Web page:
Fig. 11
Fig. 12

Above shows the assembled router lift, after sealing and spraying a hammered silver finish on the U-frame. The lift is ready to drop into a 12x12 opening in the router table. If you want a smaller plate to fit a smaller opening for your table, there is plenty of room to trim the 12x12 plate down in all dimensions. The router moves freely up and down the rails with little torque needed from the stepper. The upper end of router can travel right up to the bottom of the plate, providing much room to allow wrenches to get to the collet to make a bit change. The only remaining things to do are mount the limit switches and insert the probe sense wire into the router mounts, which we will do in Part Two as we hook up and test the control box.


Part Two

Fig. 11

The ArduLift electronic components. Upper left is a 12 volt 5 amp power supply (Ebay $7.49), top middle is the TB6600 stepper driver (Ebay $10.61) and top right is the Arduino Uno R3 (Ebay $7.17). Bottom left is the NEMA 23 stepper motor (MPJA $23.95 ) and bottom right is the 4x20 character LCD I2C serial display (Ebay $8.75). All the above prices includes shipping from US suppliers (you can get them even cheaper if you order from Shenzhen sellers, but I don't like to wait the two weeks) so the total for everything in the picture is $57.97.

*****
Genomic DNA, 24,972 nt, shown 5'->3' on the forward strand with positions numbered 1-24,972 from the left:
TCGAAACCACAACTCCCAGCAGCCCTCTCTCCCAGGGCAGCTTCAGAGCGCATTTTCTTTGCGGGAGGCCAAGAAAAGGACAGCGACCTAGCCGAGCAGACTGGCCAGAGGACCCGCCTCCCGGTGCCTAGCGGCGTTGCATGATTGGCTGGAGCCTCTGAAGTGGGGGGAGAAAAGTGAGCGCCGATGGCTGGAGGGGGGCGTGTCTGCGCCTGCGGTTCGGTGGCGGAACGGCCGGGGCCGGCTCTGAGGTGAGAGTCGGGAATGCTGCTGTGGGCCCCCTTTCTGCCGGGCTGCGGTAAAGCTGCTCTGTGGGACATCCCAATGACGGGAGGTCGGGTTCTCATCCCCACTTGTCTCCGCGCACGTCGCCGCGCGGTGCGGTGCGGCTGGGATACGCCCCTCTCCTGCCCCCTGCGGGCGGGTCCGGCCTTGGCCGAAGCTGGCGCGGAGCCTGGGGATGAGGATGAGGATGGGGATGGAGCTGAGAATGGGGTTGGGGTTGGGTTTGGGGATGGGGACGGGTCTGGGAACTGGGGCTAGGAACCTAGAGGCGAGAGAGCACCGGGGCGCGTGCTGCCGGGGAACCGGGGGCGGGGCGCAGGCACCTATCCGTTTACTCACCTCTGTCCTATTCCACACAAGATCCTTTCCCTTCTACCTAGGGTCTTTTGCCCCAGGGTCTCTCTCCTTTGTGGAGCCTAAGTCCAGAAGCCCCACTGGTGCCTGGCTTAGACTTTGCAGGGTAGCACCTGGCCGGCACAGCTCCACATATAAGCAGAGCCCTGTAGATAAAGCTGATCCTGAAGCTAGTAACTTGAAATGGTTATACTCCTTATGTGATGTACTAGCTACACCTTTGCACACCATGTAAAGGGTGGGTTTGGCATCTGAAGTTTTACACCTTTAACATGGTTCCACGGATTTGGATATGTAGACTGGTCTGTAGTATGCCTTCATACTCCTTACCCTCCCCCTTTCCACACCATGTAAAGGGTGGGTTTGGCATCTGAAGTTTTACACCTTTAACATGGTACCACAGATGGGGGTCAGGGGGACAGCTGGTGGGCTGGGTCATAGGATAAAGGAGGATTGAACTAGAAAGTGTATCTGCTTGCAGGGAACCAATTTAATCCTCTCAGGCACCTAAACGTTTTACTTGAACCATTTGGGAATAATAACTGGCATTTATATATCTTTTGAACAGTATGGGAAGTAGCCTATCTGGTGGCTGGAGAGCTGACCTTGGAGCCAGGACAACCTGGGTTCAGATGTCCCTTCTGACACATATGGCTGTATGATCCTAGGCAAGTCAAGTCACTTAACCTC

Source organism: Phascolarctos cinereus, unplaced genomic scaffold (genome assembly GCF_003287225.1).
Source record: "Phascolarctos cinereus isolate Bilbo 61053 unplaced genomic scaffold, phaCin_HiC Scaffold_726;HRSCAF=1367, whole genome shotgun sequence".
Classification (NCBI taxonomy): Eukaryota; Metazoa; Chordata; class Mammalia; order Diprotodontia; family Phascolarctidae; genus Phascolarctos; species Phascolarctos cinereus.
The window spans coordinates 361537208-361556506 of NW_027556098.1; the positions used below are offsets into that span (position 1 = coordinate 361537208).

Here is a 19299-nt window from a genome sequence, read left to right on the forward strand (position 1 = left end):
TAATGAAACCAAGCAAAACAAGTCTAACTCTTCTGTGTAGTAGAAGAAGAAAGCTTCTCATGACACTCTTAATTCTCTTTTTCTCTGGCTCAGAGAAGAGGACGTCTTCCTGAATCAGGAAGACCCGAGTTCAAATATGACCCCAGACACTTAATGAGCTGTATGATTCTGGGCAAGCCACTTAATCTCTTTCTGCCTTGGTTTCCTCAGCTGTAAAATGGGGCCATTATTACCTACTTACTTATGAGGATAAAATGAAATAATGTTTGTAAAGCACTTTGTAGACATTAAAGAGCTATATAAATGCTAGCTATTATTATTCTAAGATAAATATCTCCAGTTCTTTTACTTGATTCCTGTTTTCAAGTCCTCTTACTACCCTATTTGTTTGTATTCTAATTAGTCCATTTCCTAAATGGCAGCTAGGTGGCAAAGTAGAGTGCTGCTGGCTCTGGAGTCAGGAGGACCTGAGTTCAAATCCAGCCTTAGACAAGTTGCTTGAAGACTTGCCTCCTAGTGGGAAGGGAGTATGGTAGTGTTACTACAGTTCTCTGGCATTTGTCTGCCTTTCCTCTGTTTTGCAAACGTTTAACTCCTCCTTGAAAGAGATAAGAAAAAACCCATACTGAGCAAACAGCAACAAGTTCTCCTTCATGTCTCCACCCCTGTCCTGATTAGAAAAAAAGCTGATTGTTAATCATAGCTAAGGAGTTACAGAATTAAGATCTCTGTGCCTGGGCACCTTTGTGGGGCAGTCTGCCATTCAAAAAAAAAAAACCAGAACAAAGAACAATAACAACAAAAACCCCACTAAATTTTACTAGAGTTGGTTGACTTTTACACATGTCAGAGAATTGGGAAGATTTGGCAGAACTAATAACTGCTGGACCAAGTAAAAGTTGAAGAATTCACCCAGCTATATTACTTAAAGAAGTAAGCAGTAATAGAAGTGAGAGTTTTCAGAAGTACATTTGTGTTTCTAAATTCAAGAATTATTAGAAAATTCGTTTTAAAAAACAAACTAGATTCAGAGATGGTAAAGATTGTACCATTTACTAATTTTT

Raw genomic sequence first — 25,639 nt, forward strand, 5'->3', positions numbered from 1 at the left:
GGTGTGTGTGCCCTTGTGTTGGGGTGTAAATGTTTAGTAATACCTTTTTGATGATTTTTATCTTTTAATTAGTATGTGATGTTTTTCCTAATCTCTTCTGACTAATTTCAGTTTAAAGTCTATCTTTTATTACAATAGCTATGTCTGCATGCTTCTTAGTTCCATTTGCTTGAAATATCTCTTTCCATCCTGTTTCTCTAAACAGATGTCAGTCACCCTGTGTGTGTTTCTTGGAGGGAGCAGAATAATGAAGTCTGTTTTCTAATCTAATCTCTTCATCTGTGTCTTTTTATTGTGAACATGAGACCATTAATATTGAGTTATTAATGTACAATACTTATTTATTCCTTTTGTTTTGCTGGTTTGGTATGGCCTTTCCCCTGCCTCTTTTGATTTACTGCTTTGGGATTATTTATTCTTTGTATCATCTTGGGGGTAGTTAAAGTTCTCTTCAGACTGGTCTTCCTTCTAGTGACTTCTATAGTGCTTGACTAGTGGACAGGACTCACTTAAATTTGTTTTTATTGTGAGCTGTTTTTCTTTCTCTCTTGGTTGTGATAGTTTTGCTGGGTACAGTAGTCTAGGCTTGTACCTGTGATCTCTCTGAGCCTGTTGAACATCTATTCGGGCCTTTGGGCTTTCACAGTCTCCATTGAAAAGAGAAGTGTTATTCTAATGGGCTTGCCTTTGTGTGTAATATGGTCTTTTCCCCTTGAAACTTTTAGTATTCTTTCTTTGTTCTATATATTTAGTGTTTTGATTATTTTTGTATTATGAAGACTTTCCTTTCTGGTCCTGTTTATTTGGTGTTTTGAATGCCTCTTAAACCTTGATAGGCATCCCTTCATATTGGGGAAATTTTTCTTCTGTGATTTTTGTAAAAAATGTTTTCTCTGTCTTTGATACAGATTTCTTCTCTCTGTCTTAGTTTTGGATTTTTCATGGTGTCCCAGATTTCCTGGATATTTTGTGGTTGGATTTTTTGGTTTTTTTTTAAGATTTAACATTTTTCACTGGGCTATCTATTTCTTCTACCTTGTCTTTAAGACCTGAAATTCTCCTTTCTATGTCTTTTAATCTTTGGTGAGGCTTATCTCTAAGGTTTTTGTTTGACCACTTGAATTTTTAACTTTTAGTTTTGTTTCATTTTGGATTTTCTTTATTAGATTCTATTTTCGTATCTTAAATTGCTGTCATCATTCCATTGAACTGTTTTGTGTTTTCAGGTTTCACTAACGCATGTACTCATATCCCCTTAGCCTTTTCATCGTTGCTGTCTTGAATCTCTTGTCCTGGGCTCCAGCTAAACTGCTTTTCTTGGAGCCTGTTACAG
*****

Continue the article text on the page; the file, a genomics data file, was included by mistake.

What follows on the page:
Those two red boards on either side of the Uno board are just plug-in headers that allow for wires to be connected to the Uno using screw terminals. I find them very convenient when experimenting because it allows me the ability to change the configuration with just a screw driver. They are not necessary for this project, but if you want to use them, add another $4 or so. Otherwise, you can use some jumpers with male header pins on them and cut off the other end to splice with wires to go to the switches. Once the unit is working correctly, I find it helps to use a bit of hot glue and/or electrician's tape on the header pin shells to keep them from working out. There will be significant vibration from the router, so securing all the wires in place is more than just a good idea for this build.